High Point style-setters refer to past without reproducing it


Everything old was news again last week at the massive fall International Home Furnishings Market in High Point, N.C.

Furniture designers and manufacturers debuting their latest wares took a nostalgic look back at everything from simple cottage-style living-room suites to rare early American antiques for inspiration.

Lexington introduced a feminine, Victorian-style bedroom collection inspired by the work of Betsy Cameron, the fashion model-turned-photographer known for her nostalgic, hand-colored shots of children.

Stanley Furniture paid homage to the work of Norman Rockwell, incorporating many of the artist's World War II-era cover illustrations for the Saturday Evening Post into nostalgic fabric motifs and detailing on wood pieces in an extensive new collection.

But the showstopper introduction at this market was an extensive contemporary collection at Directional by designer Larry Laslo, who has made a name for himself designing products, home interiors and such high-profile retail spaces as Bergdorf's and Takashimaya in New York.

Mr. Laslo's new furniture designs are as sleek and sophisticated as the early-century Parisian styles that inspired them, yet they are also comfortable, inviting and touched by whimsy.

His new collection is an attempt to bring to the market contemporary furnishings with a sense of history, yet designed to be comfortable and functional for modern lifestyles, Mr. Laslo told a showroom gathering at the market.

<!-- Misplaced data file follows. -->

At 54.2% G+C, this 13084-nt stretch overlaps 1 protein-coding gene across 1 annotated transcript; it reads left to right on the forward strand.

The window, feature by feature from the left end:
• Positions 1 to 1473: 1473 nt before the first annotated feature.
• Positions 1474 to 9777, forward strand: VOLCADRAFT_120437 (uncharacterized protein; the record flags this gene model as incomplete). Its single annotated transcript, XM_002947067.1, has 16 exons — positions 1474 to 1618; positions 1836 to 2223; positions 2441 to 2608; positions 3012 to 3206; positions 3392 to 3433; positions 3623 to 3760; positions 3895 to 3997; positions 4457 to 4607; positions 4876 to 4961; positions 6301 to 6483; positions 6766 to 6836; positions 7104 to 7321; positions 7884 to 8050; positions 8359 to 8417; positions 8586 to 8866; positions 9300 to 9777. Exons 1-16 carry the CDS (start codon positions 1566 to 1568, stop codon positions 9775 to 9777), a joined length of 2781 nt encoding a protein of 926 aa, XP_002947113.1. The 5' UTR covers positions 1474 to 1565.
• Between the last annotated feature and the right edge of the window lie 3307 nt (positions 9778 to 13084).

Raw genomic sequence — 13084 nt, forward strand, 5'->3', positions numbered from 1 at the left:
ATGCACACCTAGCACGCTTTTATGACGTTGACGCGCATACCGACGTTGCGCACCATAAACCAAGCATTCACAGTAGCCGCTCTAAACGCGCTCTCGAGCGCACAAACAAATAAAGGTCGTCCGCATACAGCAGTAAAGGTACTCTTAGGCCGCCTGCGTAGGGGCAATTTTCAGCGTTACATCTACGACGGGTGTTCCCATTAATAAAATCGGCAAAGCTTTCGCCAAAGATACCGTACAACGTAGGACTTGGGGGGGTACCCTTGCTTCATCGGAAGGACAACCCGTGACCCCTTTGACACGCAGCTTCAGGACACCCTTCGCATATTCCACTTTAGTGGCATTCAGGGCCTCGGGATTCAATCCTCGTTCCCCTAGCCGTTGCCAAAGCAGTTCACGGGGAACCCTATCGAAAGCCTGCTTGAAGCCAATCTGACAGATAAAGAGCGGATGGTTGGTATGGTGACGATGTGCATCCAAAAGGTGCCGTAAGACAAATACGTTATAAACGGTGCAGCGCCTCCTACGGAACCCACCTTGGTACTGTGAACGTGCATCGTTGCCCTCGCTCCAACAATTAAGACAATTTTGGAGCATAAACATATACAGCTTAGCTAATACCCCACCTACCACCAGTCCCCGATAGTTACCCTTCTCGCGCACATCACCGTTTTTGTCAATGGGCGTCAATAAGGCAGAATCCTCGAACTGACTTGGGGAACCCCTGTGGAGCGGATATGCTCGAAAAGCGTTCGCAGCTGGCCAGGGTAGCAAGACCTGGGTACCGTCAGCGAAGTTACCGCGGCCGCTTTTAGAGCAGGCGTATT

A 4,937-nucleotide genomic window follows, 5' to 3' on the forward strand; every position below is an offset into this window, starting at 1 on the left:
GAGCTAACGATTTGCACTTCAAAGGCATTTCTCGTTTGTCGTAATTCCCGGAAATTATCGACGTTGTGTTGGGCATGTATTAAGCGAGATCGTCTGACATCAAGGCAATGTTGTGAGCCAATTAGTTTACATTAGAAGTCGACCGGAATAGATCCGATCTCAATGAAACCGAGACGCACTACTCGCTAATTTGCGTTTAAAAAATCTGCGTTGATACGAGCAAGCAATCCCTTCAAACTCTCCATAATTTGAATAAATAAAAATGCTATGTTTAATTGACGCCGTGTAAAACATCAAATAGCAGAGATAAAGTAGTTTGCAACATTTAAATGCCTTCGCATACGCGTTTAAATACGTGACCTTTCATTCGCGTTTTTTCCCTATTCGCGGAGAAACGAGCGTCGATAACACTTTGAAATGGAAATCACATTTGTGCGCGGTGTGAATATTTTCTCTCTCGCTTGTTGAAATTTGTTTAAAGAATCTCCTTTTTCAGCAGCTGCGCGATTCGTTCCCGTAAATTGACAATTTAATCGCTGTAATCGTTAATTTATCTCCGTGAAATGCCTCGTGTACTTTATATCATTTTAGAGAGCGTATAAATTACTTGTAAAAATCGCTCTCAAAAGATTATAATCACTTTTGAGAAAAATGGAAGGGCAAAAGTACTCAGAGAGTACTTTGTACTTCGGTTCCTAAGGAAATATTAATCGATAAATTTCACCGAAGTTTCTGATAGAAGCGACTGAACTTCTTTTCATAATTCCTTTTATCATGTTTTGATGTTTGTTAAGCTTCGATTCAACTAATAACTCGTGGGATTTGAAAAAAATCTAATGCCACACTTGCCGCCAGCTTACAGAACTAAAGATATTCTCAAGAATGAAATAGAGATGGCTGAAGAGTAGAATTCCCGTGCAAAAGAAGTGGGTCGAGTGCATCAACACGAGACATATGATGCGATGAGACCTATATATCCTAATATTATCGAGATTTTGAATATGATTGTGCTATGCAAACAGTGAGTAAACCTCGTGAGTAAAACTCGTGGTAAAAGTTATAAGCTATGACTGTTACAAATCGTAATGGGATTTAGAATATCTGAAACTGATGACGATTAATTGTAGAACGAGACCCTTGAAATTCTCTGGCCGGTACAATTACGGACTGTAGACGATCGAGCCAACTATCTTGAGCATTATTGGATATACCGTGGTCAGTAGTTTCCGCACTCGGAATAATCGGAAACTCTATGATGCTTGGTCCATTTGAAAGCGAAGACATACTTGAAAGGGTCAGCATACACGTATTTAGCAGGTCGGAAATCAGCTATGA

The new pieces seem reassuringly familiar -- arm chairs and wing chairs, camel-back sofas and tea tables -- but exaggerated proportions and unexpected touches make them fresh.

"There's a real difference between things that make reference to the past and dumb reproductions," Mr. Laslo said.

Traditional-looking turned legs on sofas and chairs are washed with silver or gold for a futuristic look. The "wings" on a high-backed chair are pointed up and out just enough to look new.

Wood finishes are wire-brushed rather than formal, and upholstery is luxuriously deep and inviting.

Other notable home furnishings trends spotted at the fall market include:

* Increasing popularity of light-to-white wood finishes.

Thomasville's American Revival collection was inspired by the clean-lined American arts and crafts designs of the Stickleys, but updated from the original dark-wood version with a white-rubbed, golden-oak finish and touches of granite, metal and leather.

Other major light-wood collections include Century Furniture's casual contemporary Cashmere group in maple and ash, Bernhardt's Napa Valley group in oak, Broyhill's Radiance designs in maple, Henredon's oak Laurel Canyon pieces, Drexel Heritage's ash Cabochon Collection and Lineage'soak Fair Haven group.

* Environmentally friendly products and marketing.

Bob Timberlake brought out a new furniture and accessory collection for Lexington in alliance with the Keep America Beautiful organization, using wood from managed American forests, ecologically sound water-borne stains and finishes, hardware made from recycled metal, and reduced or recycled packaging materials. Keep America Beautiful will receive a portion of the sales proceeds from products.